By James Weir

WMU shows diversity at flag pole

WMU shows diversity at flag pole

Western Michigan University strives to be a diverse and accepting college campus to all students. What does it mean that WMU has no reported hate crimes?

Zero hate crimes were reported at WMU from 2014 to 2016, according to WMU’s annual security and crime report.  WMU’s hate crime statistics are comparable to other public universities in Michigan. For example, Central Michigan University, Grand Valley University, and Saginaw Valley University, have zero hate crimes reported in recent years too.

Scott Merlo, the chief of police at WMU’s police department, said he believes that WMU is an accepting college campus. However, nowhere is bias-free.

He said WMU police would categorize a crime as a hate crime for any Clery crime, especially any cases that were motivated by a bias.

The Clery Act requires all universities that participate in federal financial aid programs to keep and disclose information about crime on and near their campuses. A bias is a prejudice in favor of or against one thing, person, or group compared with another, usually in a way considered to be unfair.

Hate crimes on Michigan public college campuses

Hate crimes on Michigan public college campuses

“Hate crimes are a specific intent crime and there are actually very few incidents that occur in the Kalamazoo community which rise to the level of a hate crime,” Merlo said. “A hate or bias-related crime is not a separate, distinct crime, but is the commission of a criminal offense which was motivated by the offender’s bias.”

Merlo said he doesn’t feel WMU students are affected by hate crimes. Therefore, for the size of WMU, the number of all crimes reported is pretty low.

“My perception of the campus community, in general, is very accepting and inclusive of all,” Merlo said.

Merlo said WMU has security employees all over campus who are trained to report Clery reportable crime to the campus police, including hate crimes. He said WMU police work closely with groups or offices that represent marginalized students, such as LBGTQ students,  and there have been very limited student concerns reported to them of any type of bias or mistreatment.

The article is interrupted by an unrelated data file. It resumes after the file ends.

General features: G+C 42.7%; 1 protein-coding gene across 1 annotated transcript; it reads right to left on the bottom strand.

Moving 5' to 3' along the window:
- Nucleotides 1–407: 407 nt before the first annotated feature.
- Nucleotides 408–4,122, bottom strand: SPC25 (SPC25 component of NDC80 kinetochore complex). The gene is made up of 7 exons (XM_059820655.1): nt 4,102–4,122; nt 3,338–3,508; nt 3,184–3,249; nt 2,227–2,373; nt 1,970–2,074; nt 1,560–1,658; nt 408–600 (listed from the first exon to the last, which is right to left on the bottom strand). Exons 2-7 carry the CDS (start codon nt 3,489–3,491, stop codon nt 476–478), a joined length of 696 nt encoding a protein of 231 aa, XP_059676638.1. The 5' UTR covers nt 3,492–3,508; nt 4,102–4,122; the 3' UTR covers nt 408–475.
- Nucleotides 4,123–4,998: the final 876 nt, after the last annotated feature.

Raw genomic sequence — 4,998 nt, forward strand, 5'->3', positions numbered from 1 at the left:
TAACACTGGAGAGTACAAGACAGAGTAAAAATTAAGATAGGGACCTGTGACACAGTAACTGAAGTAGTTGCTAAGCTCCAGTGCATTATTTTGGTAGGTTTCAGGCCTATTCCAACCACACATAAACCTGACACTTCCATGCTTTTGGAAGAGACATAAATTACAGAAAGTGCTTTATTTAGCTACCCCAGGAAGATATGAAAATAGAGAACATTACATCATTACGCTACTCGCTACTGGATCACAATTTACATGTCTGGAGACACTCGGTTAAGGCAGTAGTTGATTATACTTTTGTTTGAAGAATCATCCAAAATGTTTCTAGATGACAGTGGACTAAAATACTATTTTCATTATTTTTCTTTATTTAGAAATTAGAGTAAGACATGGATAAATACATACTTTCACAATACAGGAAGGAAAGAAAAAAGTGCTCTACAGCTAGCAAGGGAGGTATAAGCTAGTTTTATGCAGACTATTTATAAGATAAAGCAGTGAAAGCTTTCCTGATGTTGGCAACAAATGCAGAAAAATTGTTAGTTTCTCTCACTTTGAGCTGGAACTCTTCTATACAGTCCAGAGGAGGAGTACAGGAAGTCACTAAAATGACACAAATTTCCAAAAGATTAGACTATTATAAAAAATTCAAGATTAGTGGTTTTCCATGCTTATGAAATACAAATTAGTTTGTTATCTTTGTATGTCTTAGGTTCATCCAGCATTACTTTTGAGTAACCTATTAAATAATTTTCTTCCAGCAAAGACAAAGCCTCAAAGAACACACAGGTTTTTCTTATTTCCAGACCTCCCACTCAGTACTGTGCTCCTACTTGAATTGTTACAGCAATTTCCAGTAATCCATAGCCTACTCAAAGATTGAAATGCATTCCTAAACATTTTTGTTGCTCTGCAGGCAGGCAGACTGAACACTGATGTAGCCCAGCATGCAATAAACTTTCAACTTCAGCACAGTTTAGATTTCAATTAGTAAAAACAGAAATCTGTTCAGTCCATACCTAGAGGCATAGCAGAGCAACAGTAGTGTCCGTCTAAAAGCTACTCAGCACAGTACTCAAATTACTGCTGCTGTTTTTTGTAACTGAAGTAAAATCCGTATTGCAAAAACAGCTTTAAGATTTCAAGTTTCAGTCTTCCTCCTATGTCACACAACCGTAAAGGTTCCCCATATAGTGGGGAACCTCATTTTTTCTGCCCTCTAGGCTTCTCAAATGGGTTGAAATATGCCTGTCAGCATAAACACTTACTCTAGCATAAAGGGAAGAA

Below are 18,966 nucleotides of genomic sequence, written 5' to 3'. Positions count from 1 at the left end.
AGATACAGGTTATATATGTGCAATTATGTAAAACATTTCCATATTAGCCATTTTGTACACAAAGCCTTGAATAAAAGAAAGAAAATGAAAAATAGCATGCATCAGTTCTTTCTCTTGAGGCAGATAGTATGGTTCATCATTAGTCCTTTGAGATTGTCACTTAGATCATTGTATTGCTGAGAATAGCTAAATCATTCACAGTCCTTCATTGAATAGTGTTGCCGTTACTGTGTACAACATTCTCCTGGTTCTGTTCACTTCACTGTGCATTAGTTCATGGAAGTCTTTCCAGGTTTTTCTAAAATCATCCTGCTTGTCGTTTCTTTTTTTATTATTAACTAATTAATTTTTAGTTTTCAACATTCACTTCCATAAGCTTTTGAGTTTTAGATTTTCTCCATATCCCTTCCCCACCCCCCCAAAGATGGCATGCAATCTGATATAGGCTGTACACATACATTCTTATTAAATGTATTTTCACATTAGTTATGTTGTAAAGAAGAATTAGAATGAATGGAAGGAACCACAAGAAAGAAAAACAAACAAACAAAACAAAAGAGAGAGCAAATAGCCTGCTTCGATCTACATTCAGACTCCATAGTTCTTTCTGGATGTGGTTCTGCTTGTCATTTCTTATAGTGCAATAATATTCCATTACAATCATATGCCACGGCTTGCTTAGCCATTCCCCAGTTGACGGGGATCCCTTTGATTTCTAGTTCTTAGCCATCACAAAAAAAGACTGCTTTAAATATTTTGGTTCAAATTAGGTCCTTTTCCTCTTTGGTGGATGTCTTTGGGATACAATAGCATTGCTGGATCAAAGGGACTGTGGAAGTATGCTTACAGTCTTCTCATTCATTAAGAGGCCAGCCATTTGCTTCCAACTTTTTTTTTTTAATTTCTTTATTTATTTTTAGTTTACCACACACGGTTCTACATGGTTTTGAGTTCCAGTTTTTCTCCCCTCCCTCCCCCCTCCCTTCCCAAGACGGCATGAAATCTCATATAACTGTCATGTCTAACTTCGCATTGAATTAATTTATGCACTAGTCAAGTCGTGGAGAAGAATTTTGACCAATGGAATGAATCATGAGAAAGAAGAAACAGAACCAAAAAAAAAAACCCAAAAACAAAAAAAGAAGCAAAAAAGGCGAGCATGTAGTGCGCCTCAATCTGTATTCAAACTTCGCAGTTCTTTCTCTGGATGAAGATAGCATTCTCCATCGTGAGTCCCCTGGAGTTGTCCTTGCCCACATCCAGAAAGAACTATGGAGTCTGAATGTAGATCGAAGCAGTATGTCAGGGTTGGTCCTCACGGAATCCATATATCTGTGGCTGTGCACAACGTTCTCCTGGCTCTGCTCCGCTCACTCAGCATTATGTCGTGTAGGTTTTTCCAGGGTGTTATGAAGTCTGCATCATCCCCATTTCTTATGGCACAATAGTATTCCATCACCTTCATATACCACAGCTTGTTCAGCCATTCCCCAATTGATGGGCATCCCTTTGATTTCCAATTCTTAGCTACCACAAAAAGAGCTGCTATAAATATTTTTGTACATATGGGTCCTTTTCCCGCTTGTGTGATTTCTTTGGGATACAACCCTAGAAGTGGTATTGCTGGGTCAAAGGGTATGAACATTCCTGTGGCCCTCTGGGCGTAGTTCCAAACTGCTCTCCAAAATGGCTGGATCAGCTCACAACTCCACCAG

Merlo said a victim may feel that he or she was targeted because of a bias issue, but without statements made during the incident or confessions from the offender that he or she committed the act because of a bias, it would be difficult to prove.

One indicator of the atmosphere in terms of acceptance of different kinds of people on campus is the WMU Campus Climate Study. The 2013 report’s goal was to collect data on the campus climate for diversity at WMU.

Overall, the campus climate for diversity at WMU reported by respondents was more positive than negative. Almost 92 percent of the responders positively supported the survey, according to the campus climate report.

Additionally, among respondents who had experienced unreasonable or inequitable behavior, less than one-third said that they made a formal complaint regarding one or more of those occurrences, according to the campus climate report.

“Great universities, including Western Michigan University, strive for an inclusive environment in which the student body, faculty, and staff reflect society at large. Western Michigan University has a long history and well-deserved reputation of being committed to diversity and multiculturalism,” WMU President John Dunn said in a statement about diversity, multiculturalism, and inclusion.

Moreover, students in different marginalized groups talked about diversity and hate crimes at WMU.

Matthew Hanna, a gay male WMU junior studying journalism, and creative writing, said he wasn’t surprised by the data.

“There is a lot of diversity here, and not much animosity,” Hanna said. “WMU does a good job of showing diversity.”

WMU rotates the flags at the flag pole by Sangren Hall promoting diversity. Hanna said WMU promotes different types of diverse clubs, too.

“Western is more progressive than other schools,” Hanna said.

Markese Burton

Markese Burton, an African American male WMU sophomore studying business and computer information systems, said he’s not shocked by the hate crime data either.

“Everyone is generally really nice here,” Burton said. “Peers don’t insult others on purpose based on biases.”

 

Burton said WMU does a good job of establishing a campus of diversity. The first couple pages on WMU’s website shows lots of diversity. He said he couldn’t picture a WMU student targeting another student for a bias crime.

“I haven’t experienced a bias motivated incident here at WMU,” Burton said.

Cinthia Mendoza, a female Hispanic WMU junior studying behavioral science, said WMU students are respectful. She said she understands there might be some cases of discrimination, but WMU is highly diverse.

“Hate crimes are another level of crime,” Mendoza said.

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